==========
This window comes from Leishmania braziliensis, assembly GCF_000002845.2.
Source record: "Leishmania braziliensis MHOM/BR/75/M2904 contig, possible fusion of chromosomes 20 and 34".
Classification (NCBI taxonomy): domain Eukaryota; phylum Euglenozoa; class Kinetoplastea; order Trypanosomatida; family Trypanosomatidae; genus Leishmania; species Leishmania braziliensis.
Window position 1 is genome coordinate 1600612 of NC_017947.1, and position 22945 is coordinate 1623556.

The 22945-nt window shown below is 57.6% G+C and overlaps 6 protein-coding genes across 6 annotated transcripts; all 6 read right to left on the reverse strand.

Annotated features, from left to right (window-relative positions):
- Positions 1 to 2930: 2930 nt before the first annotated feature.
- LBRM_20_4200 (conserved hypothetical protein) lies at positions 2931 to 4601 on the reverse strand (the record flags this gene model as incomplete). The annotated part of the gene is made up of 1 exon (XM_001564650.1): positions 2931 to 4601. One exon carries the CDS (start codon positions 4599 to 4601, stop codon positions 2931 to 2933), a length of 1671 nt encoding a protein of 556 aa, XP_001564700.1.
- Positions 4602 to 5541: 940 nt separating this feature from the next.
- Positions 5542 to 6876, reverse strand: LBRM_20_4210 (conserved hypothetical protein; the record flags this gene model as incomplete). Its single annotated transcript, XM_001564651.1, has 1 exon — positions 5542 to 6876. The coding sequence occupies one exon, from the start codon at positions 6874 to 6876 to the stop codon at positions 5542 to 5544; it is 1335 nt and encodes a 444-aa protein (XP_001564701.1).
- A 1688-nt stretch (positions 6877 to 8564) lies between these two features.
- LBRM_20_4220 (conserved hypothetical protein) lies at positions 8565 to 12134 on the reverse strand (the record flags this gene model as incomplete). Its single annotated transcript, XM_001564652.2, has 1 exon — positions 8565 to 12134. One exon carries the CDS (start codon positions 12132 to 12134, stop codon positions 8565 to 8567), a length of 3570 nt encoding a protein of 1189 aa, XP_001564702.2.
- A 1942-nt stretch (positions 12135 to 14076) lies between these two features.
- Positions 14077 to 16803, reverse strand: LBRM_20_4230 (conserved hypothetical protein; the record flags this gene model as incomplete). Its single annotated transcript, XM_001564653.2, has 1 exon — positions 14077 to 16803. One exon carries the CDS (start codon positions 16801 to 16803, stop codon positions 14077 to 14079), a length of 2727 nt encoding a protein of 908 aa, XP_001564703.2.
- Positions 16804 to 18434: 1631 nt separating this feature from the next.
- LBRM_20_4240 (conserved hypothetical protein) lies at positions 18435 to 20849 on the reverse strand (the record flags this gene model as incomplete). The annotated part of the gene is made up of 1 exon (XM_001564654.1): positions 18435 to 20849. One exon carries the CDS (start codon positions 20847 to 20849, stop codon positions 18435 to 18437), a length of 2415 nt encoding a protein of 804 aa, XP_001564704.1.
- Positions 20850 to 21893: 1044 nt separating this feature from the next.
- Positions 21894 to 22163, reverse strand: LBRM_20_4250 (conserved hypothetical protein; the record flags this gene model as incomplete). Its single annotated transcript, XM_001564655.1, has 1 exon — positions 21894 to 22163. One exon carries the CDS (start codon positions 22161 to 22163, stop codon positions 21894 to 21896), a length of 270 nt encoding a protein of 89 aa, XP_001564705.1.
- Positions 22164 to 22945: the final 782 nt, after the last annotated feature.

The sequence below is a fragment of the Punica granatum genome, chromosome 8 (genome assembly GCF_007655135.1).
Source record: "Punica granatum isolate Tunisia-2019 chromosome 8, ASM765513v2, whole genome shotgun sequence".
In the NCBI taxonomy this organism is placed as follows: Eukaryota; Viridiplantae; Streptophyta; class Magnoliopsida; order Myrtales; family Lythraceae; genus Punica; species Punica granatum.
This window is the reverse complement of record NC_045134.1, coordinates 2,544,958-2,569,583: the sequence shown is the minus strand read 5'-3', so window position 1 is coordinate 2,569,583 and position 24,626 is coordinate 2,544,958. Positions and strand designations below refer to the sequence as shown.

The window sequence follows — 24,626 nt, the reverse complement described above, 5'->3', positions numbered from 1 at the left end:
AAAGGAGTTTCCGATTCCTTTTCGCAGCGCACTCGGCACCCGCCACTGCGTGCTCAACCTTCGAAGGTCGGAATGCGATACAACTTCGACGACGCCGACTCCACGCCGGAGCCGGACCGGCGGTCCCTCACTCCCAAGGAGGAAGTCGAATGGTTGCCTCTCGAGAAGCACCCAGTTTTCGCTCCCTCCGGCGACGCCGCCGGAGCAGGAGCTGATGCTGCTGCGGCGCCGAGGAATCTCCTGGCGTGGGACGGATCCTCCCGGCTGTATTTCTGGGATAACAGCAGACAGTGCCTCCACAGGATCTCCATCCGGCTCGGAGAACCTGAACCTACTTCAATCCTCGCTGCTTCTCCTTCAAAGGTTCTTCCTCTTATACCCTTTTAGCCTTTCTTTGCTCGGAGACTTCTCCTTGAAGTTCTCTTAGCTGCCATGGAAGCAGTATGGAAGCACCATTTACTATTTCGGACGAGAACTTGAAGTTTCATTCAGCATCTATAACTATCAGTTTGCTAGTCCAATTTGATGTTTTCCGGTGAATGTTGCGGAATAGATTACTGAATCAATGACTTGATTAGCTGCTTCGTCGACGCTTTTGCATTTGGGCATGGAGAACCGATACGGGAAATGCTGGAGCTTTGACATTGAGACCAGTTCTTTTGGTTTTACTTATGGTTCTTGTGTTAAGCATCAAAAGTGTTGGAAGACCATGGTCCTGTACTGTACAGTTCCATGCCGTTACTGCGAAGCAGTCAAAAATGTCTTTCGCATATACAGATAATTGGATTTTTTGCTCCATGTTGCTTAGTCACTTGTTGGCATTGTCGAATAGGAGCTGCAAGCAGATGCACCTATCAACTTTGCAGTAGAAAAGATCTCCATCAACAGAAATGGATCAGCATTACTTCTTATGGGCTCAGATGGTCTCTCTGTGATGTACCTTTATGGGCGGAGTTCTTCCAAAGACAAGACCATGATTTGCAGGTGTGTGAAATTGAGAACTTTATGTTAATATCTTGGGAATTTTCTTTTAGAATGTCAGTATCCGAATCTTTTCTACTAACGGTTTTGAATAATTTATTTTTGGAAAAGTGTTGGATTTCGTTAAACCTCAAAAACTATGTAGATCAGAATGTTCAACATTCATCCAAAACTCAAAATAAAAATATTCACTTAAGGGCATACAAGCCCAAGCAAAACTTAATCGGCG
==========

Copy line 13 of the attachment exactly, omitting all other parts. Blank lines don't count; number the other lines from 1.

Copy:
- A 1942-nt stretch (positions 12135 to 14076) lies between these two features.